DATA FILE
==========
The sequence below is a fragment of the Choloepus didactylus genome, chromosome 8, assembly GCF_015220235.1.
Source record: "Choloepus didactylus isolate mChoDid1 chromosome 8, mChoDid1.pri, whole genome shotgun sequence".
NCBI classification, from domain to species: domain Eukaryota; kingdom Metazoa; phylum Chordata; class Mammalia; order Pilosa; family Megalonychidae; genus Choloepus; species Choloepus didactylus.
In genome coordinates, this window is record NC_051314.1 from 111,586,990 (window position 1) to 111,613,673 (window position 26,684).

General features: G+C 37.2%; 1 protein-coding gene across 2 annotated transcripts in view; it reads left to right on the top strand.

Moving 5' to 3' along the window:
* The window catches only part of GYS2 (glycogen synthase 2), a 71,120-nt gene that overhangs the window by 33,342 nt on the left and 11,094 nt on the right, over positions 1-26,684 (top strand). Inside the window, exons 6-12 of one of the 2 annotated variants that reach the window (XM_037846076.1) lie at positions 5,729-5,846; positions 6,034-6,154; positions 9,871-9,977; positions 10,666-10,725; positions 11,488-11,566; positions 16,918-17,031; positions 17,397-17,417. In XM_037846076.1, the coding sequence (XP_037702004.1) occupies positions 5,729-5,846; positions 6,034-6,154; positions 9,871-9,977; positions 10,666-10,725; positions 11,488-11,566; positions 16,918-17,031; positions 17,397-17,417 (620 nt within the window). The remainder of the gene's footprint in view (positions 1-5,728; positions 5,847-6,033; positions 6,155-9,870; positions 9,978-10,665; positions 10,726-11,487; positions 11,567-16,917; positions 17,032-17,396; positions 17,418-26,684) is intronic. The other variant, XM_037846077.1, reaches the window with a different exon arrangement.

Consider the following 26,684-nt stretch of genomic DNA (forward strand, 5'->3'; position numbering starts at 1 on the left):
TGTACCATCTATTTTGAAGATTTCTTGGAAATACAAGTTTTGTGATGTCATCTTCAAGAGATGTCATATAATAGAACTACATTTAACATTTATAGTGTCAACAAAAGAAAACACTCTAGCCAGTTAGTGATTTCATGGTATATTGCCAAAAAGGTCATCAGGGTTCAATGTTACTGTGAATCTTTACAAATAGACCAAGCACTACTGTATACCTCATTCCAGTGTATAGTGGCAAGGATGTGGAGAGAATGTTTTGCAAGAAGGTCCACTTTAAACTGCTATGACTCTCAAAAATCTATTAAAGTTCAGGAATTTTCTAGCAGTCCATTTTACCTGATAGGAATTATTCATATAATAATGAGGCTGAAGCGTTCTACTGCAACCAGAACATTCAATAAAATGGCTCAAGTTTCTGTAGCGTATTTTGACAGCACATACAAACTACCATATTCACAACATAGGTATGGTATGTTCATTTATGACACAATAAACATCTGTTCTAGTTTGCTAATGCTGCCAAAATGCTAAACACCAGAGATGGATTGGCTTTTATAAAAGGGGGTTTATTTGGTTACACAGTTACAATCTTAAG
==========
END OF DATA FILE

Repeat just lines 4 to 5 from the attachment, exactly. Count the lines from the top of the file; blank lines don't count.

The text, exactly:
In genome coordinates, this window is record NC_051314.1 from 111,586,990 (window position 1) to 111,613,673 (window position 26,684).

General features: G+C 37.2%; 1 protein-coding gene across 2 annotated transcripts in view; it reads left to right on the top strand.